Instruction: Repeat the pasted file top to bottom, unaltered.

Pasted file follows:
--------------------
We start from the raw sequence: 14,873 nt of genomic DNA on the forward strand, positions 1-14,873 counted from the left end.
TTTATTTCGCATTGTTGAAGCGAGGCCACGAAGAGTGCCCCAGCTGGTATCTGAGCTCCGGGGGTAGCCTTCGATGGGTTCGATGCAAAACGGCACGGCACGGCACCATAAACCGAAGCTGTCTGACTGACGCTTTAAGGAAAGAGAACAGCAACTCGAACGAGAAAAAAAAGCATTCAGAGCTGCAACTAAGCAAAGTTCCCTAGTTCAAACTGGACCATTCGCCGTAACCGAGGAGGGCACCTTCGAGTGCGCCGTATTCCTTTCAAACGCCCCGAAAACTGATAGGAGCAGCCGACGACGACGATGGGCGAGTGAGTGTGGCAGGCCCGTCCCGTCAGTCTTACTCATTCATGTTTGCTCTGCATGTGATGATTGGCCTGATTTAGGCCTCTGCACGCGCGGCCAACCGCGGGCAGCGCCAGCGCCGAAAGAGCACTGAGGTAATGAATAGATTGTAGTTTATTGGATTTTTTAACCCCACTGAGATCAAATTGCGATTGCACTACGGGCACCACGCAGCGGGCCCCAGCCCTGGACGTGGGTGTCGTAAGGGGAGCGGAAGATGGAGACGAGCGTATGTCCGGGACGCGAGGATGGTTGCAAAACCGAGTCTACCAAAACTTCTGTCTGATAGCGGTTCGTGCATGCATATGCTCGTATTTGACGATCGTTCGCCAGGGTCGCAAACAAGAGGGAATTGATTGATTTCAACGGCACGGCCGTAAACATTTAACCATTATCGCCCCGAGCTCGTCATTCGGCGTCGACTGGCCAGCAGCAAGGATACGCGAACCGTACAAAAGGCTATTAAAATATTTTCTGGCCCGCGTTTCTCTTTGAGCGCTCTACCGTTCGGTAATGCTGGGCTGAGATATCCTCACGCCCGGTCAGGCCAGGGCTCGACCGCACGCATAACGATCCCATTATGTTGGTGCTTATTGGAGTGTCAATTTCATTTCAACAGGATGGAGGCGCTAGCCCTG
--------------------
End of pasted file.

We start from the raw sequence: 14,873 nt of genomic DNA on the forward strand, positions 1-14,873 counted from the left end.
TTTATTTCGCATTGTTGAAGCGAGGCCACGAAGAGTGCCCCAGCTGGTATCTGAGCTCCGGGGGTAGCCTTCGATGGGTTCGATGCAAAACGGCACGGCACGGCACCATAAACCGAAGCTGTCTGACTGACGCTTTAAGGAAAGAGAACAGCAACTCGAACGAGAAAAAAAAGCATTCAGAGCTGCAACTAAGCAAAGTTCCCTAGTTCAAACTGGACCATTCGCCGTAACCGAGGAGGGCACCTTCGAGTGCGCCGTATTCCTTTCAAACGCCCCGAAAACTGATAGGAGCAGCCGACGACGACGATGGGCGAGTGAGTGTGGCAGGCCCGTCCCGTCAGTCTTACTCATTCATGTTTGCTCTGCATGTGATGATTGGCCTGATTTAGGCCTCTGCACGCGCGGCCAACCGCGGGCAGCGCCAGCGCCGAAAGAGCACTGAGGTAATGAATAGATTGTAGTTTATTGGATTTTTTAACCCCACTGAGATCAAATTGCGATTGCACTACGGGCACCACGCAGCGGGCCCCAGCCCTGGACGTGGGTGTCGTAAGGGGAGCGGAAGATGGAGACGAGCGTATGTCCGGGACGCGAGGATGGTTGCAAAACCGAGTCTACCAAAACTTCTGTCTGATAGCGGTTCGTGCATGCATATGCTCGTATTTGACGATCGTTCGCCAGGGTCGCAAACAAGAGGGAATTGATTGATTTCAACGGCACGGCCGTAAACATTTAACCATTATCGCCCCGAGCTCGTCATTCGGCGTCGACTGGCCAGCAGCAAGGATACGCGAACCGTACAAAAGGCTATTAAAATATTTTCTGGCCCGCGTTTCTCTTTGAGCGCTCTACCGTTCGGTAATGCTGGGCTGAGATATCCTCACGCCCGGTCAGGCCAGGGCTCGACCGCACGCATAACGATCCCATTATGTTGGTGCTTATTGGAGTGTCAATTTCATTTCAACAGGATGGAGGCGCTAGCCCTG